Euclidean topologyIn mathematics, and especially general topology, the Euclidean topology is the natural topology induced on n-dimensional Euclidean space \R^n by the Euclidean distance, Euclidean metric. Definition In any metric space, the Ball (mathematics), ope ...
on . Every topology on a set is a basis for itself (that is, is a basis for ). Because of this, if a theorem's hypotheses assumes that a topology has some basis , then this theorem can be applied using . A non-empty family of subsets of a set that is closed under finite intersections of two or more sets, which is called a -system on , is necessarily a base for a topology on if and only if it covers . By definition, every σ-algebra, every
filter Filter, filtering or filters may refer to: Science and technology Device * Filter (chemistry), a device which separates solids from fluids (liquids or gases) by adding a medium through which only the fluid can pass ** Filter (aquarium), critical ...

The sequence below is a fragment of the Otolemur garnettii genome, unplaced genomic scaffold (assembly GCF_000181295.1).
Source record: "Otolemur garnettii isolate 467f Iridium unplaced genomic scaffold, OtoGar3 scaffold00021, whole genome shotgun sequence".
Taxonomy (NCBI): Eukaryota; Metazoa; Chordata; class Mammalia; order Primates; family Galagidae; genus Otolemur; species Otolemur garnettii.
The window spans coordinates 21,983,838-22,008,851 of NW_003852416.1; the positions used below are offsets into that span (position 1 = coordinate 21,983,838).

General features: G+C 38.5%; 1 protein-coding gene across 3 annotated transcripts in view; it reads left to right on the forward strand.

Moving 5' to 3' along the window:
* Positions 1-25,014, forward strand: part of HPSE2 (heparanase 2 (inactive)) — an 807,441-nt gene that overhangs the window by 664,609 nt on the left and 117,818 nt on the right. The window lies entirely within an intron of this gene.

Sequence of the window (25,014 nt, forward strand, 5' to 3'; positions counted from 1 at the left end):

(and so in particular, every neighborhood filter), and every
topology In mathematics Mathematics (from Greek: ) includes the study of such topics as numbers (arithmetic and number theory), formulas and related structures (algebra), shapes and spaces in which they are contained (geometry), and quantities ...

topology
is a covering -system and so also a base for a topology. In fact, if is a filter on then is a topology on and is a basis for it. A base for a topology does not have to be closed under finite intersections and many aren't. But nevertheless, many topologies are defined by bases that are also closed under finite intersections. For example, each of the following families of subset of is closed under finite intersections and so each forms a basis for some topology on : * The set of all bounded open intervals in generates the usual